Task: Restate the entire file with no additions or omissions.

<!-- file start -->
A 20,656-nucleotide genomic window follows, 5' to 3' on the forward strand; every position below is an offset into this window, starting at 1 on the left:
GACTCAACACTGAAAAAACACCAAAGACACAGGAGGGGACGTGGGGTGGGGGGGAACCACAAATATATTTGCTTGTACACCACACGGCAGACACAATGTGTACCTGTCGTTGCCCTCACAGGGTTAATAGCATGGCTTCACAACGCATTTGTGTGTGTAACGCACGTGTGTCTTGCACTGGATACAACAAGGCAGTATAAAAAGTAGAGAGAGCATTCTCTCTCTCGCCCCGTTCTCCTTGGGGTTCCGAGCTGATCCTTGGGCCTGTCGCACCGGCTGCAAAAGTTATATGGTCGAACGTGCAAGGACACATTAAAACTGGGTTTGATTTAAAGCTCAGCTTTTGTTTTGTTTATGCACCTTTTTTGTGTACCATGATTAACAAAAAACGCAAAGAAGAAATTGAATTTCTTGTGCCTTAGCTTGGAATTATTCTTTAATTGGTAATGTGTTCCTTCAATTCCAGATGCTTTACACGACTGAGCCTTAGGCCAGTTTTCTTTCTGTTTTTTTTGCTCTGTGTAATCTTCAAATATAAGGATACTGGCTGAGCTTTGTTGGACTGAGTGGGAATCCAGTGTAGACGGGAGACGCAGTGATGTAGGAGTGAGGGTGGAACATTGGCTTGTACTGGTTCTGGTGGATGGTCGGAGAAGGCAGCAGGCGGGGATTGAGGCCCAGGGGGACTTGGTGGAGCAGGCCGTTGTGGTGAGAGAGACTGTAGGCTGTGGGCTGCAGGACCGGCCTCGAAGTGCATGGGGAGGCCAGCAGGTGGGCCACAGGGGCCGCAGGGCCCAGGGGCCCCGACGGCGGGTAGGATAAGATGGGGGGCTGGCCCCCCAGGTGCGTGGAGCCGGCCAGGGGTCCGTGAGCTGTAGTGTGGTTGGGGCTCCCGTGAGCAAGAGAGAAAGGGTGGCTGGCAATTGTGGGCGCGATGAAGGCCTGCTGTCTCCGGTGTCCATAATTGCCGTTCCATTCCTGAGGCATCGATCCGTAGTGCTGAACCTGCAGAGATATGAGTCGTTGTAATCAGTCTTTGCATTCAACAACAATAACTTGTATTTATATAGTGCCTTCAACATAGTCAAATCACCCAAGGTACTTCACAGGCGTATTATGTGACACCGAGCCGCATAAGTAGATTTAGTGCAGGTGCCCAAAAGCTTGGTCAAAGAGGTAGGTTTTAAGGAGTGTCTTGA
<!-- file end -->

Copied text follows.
A 20,656-nucleotide genomic window follows, 5' to 3' on the forward strand; every position below is an offset into this window, starting at 1 on the left:
GACTCAACACTGAAAAAACACCAAAGACACAGGAGGGGACGTGGGGTGGGGGGGAACCACAAATATATTTGCTTGTACACCACACGGCAGACACAATGTGTACCTGTCGTTGCCCTCACAGGGTTAATAGCATGGCTTCACAACGCATTTGTGTGTGTAACGCACGTGTGTCTTGCACTGGATACAACAAGGCAGTATAAAAAGTAGAGAGAGCATTCTCTCTCTCGCCCCGTTCTCCTTGGGGTTCCGAGCTGATCCTTGGGCCTGTCGCACCGGCTGCAAAAGTTATATGGTCGAACGTGCAAGGACACATTAAAACTGGGTTTGATTTAAAGCTCAGCTTTTGTTTTGTTTATGCACCTTTTTTGTGTACCATGATTAACAAAAAACGCAAAGAAGAAATTGAATTTCTTGTGCCTTAGCTTGGAATTATTCTTTAATTGGTAATGTGTTCCTTCAATTCCAGATGCTTTACACGACTGAGCCTTAGGCCAGTTTTCTTTCTGTTTTTTTTGCTCTGTGTAATCTTCAAATATAAGGATACTGGCTGAGCTTTGTTGGACTGAGTGGGAATCCAGTGTAGACGGGAGACGCAGTGATGTAGGAGTGAGGGTGGAACATTGGCTTGTACTGGTTCTGGTGGATGGTCGGAGAAGGCAGCAGGCGGGGATTGAGGCCCAGGGGGACTTGGTGGAGCAGGCCGTTGTGGTGAGAGAGACTGTAGGCTGTGGGCTGCAGGACCGGCCTCGAAGTGCATGGGGAGGCCAGCAGGTGGGCCACAGGGGCCGCAGGGCCCAGGGGCCCCGACGGCGGGTAGGATAAGATGGGGGGCTGGCCCCCCAGGTGCGTGGAGCCGGCCAGGGGTCCGTGAGCTGTAGTGTGGTTGGGGCTCCCGTGAGCAAGAGAGAAAGGGTGGCTGGCAATTGTGGGCGCGATGAAGGCCTGCTGTCTCCGGTGTCCATAATTGCCGTTCCATTCCTGAGGCATCGATCCGTAGTGCTGAACCTGCAGAGATATGAGTCGTTGTAATCAGTCTTTGCATTCAACAACAATAACTTGTATTTATATAGTGCCTTCAACATAGTCAAATCACCCAAGGTACTTCACAGGCGTATTATGTGACACCGAGCCGCATAAGTAGATTTAGTGCAGGTGCCCAAAAGCTTGGTCAAAGAGGTAGGTTTTAAGGAGTGTCTTGA